$t\text{'}=\left(\frac{1}{\sqrt{1-\frac{{v}^{2}}{{c}^{2}}}}\right)\left(t-\frac{vx}{{c}^{2}}\right)$

where c is the velocity of light.

## Formula

The relative velocity may be expressed in the form of a vector field as,

$\stackrel{\to }{{v}_{13}}=\stackrel{\to }{{v}_{12}}+\stackrel{\to }{{v}_{23}}$

## Context and Applications

This topic is one of the important applications in all forms of classical mechanics and it is significant for both undergraduate and postgraduate courses, especially for bachelors and masters in science (physics).

## Practice Problems

Question 1: A bus traveling with a velocity of 50 km/hr in the south direction. It experiences a wind travels in the west direction at a rate of 15 km/hr. Now calculate the final velocity of a bus.

1. 15.5 km/hr
2. 52.20 km/hr
3. 20.52 km/hr
4. 18.12 km/hr

Answer: The correct option is b.

Given data:

The velocity of the wind (Vw) is 15 km/hr.

The velocity of a bus (Va) is 50 km/hr.

Explanation: Now the relative velocity of a bus with respect to the earth is given as and the angles between the velocity of the wind and the bus are 90º.

Now using a Pythagorean theorem, the final velocity may be calculated as,

${v}_{f}=\sqrt{\left({{v}_{a}}^{2}+{{v}_{w}}^{2}\right)}$

${{v}_{f}}^{2}=2725$

${v}_{f}=\sqrt{2725}$

${v}_{f}=52.20$

Henceforth, the final velocity of a bus is 52.20 km/hr.

Question 2: An object is moving with a stationary frame, this type of motion is called as ________.

1. Relative motion
2. Absolute motion
3. Circular motion
4. Parabolic motion

Answer: The correct option is b.

Explanation: The motion with respect to a stationary frame is called absolute motion.

Question 3: Suppose two objects are moving in an adverse direction with non-zero velocity, which of the following statement is true?

1. Relative velocity is greater than the absolute velocity
2. Relative velocity is lesser than the absolute velocity
3. Relative velocity equals to the absolute velocity
4. None of the above

Answer: The correct option is a.

Explanation: We know that the relative velocity may be expressed as,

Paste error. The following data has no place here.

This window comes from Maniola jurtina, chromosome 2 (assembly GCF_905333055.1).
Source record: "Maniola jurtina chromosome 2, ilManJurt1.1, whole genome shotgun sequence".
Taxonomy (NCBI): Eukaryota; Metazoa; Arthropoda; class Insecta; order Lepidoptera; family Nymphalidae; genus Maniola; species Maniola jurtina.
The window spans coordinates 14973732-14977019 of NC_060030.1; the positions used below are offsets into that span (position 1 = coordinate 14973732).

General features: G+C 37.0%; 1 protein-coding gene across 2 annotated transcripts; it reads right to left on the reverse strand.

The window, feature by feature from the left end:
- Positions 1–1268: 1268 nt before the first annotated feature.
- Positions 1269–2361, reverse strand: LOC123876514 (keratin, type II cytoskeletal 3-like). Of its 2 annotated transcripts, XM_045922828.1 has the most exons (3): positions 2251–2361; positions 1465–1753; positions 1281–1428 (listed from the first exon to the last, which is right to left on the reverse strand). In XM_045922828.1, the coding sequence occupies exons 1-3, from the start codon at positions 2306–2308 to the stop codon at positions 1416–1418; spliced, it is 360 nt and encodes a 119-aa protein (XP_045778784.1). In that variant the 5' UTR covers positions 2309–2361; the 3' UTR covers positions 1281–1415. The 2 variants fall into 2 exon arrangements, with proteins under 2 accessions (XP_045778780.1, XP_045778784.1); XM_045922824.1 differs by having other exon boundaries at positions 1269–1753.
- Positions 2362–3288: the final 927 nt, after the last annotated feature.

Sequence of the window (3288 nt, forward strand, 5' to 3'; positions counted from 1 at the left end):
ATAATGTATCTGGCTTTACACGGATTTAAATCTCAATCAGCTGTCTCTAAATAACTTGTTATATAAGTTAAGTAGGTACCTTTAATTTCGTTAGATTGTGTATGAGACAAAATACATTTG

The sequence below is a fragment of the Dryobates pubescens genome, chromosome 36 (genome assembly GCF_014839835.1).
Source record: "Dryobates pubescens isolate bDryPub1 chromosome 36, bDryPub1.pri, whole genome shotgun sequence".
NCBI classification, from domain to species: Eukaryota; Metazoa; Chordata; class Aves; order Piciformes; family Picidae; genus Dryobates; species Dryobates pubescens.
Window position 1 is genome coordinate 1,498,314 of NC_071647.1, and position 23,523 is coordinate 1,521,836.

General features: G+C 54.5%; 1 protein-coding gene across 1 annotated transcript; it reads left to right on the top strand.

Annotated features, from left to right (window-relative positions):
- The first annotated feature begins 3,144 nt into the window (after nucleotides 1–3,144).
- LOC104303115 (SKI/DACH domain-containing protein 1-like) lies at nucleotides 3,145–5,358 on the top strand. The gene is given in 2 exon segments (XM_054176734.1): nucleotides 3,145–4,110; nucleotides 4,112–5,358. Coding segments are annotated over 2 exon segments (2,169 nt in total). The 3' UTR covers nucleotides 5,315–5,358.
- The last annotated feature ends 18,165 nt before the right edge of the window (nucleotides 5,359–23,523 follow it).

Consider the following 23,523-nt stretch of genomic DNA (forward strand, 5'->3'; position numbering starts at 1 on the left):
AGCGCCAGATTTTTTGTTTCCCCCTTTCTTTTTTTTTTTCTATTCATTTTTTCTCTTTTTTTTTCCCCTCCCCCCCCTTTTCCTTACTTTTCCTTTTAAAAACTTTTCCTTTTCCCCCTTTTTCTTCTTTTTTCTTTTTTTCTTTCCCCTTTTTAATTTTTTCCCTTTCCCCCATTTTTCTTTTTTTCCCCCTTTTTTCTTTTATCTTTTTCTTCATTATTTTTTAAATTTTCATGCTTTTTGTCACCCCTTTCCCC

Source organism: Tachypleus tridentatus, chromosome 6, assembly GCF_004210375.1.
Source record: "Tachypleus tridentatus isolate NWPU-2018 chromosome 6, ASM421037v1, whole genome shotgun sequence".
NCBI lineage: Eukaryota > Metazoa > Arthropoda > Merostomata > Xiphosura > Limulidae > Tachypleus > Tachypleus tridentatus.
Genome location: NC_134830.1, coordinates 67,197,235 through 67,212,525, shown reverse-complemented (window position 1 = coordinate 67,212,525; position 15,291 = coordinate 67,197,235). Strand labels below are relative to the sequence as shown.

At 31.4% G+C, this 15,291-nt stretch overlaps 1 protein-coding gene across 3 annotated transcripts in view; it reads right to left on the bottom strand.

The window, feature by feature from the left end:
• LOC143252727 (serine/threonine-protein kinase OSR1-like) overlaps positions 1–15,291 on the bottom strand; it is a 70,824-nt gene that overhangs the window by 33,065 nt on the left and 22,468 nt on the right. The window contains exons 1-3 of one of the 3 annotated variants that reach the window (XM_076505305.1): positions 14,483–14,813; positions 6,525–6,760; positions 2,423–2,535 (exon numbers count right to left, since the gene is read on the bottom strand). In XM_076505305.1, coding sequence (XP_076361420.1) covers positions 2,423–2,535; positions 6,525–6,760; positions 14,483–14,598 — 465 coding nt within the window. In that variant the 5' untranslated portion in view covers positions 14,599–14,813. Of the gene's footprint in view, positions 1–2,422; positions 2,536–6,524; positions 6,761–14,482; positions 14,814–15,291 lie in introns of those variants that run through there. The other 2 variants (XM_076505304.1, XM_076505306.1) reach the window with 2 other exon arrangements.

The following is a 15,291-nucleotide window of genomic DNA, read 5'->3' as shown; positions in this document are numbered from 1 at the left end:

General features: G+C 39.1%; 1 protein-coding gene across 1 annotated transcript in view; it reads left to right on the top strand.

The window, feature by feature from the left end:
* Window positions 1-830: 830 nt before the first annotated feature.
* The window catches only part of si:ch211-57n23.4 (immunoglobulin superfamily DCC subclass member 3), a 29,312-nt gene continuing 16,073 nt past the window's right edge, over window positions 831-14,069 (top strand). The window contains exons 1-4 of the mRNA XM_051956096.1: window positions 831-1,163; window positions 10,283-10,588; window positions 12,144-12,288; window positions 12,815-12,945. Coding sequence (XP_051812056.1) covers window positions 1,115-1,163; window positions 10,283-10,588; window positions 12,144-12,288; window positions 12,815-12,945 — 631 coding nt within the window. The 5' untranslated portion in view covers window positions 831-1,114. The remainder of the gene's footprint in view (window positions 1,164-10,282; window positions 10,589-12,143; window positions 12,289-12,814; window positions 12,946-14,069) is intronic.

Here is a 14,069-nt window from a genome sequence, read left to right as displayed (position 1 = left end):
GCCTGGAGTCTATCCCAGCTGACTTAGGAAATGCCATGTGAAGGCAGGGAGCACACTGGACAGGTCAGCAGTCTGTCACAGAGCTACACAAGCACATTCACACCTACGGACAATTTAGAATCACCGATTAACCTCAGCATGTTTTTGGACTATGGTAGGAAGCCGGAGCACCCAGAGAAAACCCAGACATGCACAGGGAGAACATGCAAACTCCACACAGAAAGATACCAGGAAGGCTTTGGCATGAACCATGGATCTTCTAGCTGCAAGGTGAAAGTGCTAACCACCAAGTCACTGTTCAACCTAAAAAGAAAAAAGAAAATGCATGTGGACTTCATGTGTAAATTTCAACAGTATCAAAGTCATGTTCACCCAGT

$\stackrel{\to }{{v}_{R}}=\stackrel{\to }{{v}_{A}}-\stackrel{\to }{{v}_{B}}$

When both the velocities are in an adverse direction, the equation becomes,

$\stackrel{\to }{{v}_{R}}=\stackrel{\to }{{v}_{A}}-\left(-\stackrel{\to }{{v}_{B}}\right)\phantom{\rule{0ex}{0ex}}\stackrel{\to }{{v}_{R}}=\stackrel{\to }{{v}_{A}}+\stackrel{\to }{{v}_{B}}$

Hence, from this equation, the magnitudes of the relative velocity are increased. Therefore, the relative velocity is greater than the absolute velocity.

Question 4: A man is sitting on a bus moving with a constant velocity, the man sees the things surrounding him, in the _________.

1. Absolute frame of reference
2. Ground frame of reference
3. Relative frame of reference
4. None of the above

Answer: The correct option is c.

Explanation: A man or observer is not in the stationary position with respect to the ground. The observer is in +a stationary position with respect to the frame of the moving bus i.e. the observer is stationary with respect to the relative frame of reference.

Question 5: An object A is moving in the east direction, while another object B is moving towards the west direction. The velocity of A is greater than B. If east is taken as the positive direction, which of the following relative velocity is positive?

1. Velocity of B with respect to A
2. Velocity of A with respect to B
3. Velocity of A with respect to ground
4. None of the above

Answer: The correct option is b.

Explanation: We know that the relative velocity may be expressed as,

$\stackrel{\to }{{v}_{R}}=\stackrel{\to }{{v}_{A}}-\stackrel{\to }{{v}_{B}}$

The velocity A is greater in magnitudes hence the velocity of A becomes positive.